Some Ryerson students are angry six-cent tickets are being resold for more than $20.
For the record, that’s more than a 30,000 per cent mark-up.
The Ryerson Students’ Union [RSU] will be hosting a concert this Sunday, featuring DJ Esco and a “surprise guest” according to its Facebook event page. The price of a ticket is only six cents and according to the RSU, all proceeds will be donated to a charity.
A second round of tickets was released on Tuesday and concert-hopefuls saw the batch of 650 tickets sell out in less than 30 seconds.
“As soon as I went [online at 6 p.m.] the tickets were gone,” said Nazia Habib, a first-year nursing student.
Check out some of the Twitter action.
The article continues below the Tweets.
Ryerson has a concert and tickets were being sold for 6 cents with proceeds going to charity and some people are reselling tickets for $50??
— Damian (@damiandb) April 29, 2016
If you need 6cents Concert tickets (ryerson event) holla holla
— nabela (@Nabzay_) April 29, 2016
I pay tuition & student union fees so non-Ryerson students can attend a concert put on by Ryerson for $0.66. Toronto, you’re welcome.
— Alyssa (@The_Real_Alyssa) April 27, 2016
The last time the RSU marketed an event like this Toronto-born rapper Drake dropped onto Gould St. to play a concert that reportedly cost students more than $200,000.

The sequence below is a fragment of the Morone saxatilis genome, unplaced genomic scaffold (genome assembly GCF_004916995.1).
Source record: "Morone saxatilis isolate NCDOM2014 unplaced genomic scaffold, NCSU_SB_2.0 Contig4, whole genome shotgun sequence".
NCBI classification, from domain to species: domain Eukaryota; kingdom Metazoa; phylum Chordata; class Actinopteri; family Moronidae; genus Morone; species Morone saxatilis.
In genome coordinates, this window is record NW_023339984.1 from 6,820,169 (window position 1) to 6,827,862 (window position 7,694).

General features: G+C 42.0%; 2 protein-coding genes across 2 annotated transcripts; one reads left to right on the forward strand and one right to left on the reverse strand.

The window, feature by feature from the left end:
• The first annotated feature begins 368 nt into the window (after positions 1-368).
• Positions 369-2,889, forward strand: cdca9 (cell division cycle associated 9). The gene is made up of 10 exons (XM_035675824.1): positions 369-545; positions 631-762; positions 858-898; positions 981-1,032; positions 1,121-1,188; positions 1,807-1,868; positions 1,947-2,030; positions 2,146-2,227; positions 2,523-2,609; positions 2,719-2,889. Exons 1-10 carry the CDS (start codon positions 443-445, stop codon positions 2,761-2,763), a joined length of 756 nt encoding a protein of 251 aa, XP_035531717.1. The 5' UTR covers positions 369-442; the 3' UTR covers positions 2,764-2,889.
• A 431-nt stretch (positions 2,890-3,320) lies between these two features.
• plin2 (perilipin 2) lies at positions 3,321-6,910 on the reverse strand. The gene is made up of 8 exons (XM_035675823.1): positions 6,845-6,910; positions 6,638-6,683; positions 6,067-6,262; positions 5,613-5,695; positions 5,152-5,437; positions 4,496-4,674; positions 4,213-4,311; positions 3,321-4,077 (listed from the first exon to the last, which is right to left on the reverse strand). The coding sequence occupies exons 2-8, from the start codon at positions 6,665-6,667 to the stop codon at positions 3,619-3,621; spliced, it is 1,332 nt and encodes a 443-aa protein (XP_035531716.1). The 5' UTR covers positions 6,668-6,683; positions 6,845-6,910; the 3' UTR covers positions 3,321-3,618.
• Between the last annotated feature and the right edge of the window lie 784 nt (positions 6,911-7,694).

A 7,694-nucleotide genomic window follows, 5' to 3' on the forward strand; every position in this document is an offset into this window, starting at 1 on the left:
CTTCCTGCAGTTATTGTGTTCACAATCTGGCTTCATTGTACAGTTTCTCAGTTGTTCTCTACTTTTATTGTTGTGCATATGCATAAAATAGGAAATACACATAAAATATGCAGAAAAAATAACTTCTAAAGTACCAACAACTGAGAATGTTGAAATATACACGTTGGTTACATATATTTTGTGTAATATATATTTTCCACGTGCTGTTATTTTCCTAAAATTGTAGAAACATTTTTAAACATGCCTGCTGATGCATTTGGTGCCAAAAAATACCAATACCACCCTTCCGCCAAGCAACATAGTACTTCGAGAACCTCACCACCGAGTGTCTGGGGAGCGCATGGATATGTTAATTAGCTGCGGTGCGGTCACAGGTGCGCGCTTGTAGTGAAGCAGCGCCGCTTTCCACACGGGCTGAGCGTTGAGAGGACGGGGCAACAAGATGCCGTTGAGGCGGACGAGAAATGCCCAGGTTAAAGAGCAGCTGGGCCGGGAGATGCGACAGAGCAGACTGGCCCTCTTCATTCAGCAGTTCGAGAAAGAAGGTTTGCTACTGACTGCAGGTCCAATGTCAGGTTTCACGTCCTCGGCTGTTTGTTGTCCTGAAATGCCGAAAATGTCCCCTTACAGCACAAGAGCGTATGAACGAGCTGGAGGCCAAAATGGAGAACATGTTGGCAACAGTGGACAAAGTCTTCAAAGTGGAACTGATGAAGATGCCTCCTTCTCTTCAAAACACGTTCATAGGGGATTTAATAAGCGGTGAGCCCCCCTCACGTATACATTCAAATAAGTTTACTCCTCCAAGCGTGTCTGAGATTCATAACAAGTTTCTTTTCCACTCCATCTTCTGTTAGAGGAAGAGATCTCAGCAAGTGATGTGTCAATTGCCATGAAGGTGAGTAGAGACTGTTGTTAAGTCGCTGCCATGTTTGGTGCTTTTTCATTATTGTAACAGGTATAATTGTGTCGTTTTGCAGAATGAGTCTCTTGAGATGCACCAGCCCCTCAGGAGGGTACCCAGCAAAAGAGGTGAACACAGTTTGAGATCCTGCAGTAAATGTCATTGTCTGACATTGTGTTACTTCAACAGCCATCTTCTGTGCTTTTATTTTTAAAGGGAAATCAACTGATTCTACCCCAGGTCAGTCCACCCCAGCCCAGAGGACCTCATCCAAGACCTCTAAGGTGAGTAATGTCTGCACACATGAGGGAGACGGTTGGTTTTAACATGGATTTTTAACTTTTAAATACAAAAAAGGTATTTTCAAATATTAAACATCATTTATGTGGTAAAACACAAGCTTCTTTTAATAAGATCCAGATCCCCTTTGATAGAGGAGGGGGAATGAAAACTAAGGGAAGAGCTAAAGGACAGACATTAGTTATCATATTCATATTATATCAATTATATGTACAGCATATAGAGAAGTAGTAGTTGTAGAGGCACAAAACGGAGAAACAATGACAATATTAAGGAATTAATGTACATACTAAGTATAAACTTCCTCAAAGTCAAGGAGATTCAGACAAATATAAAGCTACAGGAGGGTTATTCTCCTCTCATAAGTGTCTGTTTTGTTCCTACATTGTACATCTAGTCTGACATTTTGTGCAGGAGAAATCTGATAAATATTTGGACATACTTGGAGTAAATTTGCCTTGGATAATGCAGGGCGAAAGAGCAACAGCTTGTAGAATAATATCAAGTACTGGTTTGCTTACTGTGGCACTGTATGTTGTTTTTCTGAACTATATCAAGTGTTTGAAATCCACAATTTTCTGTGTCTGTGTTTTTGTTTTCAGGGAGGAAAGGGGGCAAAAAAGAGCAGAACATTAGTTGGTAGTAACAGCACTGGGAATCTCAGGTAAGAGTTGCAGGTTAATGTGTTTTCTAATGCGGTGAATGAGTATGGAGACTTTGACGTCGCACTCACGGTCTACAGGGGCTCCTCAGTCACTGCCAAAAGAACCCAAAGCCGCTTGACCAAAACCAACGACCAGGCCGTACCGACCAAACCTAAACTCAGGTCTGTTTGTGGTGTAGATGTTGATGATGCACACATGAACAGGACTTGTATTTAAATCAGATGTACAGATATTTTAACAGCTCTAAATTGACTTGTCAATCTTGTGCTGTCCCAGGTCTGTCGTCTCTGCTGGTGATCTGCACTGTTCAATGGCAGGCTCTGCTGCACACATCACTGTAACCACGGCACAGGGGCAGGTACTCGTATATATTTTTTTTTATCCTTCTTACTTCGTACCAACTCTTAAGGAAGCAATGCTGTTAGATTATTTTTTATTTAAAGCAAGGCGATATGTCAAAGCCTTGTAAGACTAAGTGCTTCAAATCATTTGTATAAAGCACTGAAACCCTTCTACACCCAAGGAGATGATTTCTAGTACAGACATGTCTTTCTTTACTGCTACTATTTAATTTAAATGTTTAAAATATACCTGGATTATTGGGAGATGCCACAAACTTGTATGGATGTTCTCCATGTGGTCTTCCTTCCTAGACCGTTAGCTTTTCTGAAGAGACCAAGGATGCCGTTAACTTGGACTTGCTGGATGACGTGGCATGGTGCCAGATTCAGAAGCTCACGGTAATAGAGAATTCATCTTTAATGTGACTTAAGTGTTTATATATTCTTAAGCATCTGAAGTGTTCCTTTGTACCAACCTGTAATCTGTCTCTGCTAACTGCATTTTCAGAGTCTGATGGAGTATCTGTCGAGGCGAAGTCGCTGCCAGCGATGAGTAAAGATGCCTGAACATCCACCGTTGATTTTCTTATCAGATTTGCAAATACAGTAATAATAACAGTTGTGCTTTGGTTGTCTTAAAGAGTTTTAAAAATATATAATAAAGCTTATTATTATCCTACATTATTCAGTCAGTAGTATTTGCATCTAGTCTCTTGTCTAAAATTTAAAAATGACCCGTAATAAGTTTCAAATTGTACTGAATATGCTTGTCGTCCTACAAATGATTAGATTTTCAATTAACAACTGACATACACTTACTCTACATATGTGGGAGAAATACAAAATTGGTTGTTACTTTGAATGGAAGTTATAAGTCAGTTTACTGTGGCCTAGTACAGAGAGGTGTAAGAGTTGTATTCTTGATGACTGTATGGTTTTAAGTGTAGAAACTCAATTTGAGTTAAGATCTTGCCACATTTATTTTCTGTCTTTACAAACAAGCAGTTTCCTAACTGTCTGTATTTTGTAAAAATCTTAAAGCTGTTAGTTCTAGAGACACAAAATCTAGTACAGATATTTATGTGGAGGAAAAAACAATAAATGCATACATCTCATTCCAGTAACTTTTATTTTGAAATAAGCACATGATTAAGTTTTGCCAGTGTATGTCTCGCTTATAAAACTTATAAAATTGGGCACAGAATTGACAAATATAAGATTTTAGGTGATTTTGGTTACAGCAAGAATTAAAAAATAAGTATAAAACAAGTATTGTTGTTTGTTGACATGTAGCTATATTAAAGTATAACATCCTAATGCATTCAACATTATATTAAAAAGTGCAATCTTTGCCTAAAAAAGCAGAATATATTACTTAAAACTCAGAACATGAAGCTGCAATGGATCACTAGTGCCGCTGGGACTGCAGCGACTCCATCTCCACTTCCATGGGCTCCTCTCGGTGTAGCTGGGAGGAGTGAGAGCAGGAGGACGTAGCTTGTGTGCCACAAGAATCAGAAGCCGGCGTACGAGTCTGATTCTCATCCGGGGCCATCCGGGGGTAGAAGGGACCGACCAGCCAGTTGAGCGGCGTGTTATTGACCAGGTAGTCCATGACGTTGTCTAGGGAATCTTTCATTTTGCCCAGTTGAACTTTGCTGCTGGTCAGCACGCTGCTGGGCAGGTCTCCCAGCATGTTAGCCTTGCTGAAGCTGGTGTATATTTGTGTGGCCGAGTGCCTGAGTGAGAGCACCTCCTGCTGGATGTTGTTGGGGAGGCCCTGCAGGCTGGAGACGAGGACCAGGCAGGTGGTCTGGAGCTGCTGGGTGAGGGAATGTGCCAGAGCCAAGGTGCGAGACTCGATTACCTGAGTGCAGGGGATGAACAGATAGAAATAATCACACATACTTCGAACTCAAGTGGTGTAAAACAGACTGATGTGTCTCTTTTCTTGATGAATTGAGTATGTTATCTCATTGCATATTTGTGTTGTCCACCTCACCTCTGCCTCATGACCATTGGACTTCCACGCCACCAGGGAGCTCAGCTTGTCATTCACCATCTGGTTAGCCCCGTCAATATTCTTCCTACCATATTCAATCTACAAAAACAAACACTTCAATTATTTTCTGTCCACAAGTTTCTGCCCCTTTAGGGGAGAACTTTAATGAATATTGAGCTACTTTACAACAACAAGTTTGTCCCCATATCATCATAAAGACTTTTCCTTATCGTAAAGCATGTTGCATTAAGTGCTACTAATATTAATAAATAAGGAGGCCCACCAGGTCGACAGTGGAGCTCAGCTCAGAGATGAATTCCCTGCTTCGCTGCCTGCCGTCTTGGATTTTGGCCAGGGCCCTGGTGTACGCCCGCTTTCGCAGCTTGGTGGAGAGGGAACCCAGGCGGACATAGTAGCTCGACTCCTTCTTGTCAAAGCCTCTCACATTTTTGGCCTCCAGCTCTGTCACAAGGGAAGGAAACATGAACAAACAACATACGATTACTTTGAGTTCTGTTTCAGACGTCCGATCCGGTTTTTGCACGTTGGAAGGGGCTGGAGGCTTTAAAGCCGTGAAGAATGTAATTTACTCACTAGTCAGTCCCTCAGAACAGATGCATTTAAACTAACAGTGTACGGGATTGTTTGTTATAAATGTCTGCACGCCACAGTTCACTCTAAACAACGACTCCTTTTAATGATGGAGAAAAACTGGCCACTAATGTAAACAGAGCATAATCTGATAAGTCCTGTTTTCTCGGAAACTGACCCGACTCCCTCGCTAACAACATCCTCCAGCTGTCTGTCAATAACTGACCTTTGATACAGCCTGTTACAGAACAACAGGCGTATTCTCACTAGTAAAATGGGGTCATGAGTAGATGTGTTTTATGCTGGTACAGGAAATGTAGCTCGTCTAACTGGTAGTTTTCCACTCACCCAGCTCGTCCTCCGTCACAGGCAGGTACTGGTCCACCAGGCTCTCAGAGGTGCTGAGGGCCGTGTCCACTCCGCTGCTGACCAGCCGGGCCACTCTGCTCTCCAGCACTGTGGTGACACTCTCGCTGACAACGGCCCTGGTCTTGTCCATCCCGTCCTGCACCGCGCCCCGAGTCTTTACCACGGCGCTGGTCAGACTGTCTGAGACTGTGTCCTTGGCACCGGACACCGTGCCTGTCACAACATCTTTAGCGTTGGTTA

There’s an anticipation in the air as exams wind down seven months later. Drake famously named Toronto “the 6” after the 416 area code. The six-cent ticket price may be a hint, or not.
But unlike the Drake concert, Ryerson students weren’t given priority sale before the event opened up to the public. There was also no limit for the amount of tickets a person could buy.
As soon as the tickets sold out, scalpers raised the prices. On Kijiji, a simple search saw tickets being sold anywhere from $25 to $80.
Habib said people were messaging her to sell her tickets at a price around $20 or $30, but then they would tell her there is a bidding war going on.
“It makes me think what has the world come to,” said Habib. “People are [supposed to be] buying tickets for charity but they are reselling them to make money for themselves.”
The cost of the event is unknown as is the charity that’s the recipient of its proceeds.
RSU’s vice president of student life and events, Harman Singh, has not responded to many requests for comment.